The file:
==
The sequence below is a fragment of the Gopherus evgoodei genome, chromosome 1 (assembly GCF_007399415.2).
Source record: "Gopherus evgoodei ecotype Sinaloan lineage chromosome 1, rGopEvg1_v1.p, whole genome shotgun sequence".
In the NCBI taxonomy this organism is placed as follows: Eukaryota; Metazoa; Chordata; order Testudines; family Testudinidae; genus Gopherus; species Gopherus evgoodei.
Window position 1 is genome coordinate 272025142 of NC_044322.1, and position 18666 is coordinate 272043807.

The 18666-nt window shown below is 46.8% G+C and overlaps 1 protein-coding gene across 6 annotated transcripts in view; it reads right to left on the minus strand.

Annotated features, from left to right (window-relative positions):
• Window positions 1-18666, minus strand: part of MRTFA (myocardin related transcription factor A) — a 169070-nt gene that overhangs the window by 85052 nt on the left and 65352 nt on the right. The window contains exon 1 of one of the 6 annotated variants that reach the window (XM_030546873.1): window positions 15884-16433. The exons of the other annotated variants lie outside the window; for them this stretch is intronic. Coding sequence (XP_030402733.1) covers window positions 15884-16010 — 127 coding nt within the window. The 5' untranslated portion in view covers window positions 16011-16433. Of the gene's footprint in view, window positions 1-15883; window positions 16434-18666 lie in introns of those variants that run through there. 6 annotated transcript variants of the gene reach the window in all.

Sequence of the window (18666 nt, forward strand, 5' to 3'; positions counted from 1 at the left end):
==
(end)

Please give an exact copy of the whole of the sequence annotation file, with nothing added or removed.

The sequence below is a fragment of the Gopherus evgoodei genome, chromosome 1 (assembly GCF_007399415.2).
Source record: "Gopherus evgoodei ecotype Sinaloan lineage chromosome 1, rGopEvg1_v1.p, whole genome shotgun sequence".
In the NCBI taxonomy this organism is placed as follows: Eukaryota; Metazoa; Chordata; order Testudines; family Testudinidae; genus Gopherus; species Gopherus evgoodei.
Window position 1 is genome coordinate 272025142 of NC_044322.1, and position 18666 is coordinate 272043807.

The 18666-nt window shown below is 46.8% G+C and overlaps 1 protein-coding gene across 6 annotated transcripts in view; it reads right to left on the minus strand.

Annotated features, from left to right (window-relative positions):
• Window positions 1-18666, minus strand: part of MRTFA (myocardin related transcription factor A) — a 169070-nt gene that overhangs the window by 85052 nt on the left and 65352 nt on the right. The window contains exon 1 of one of the 6 annotated variants that reach the window (XM_030546873.1): window positions 15884-16433. The exons of the other annotated variants lie outside the window; for them this stretch is intronic. Coding sequence (XP_030402733.1) covers window positions 15884-16010 — 127 coding nt within the window. The 5' untranslated portion in view covers window positions 16011-16433. Of the gene's footprint in view, window positions 1-15883; window positions 16434-18666 lie in introns of those variants that run through there. 6 annotated transcript variants of the gene reach the window in all.

Sequence of the window (18666 nt, forward strand, 5' to 3'; positions counted from 1 at the left end):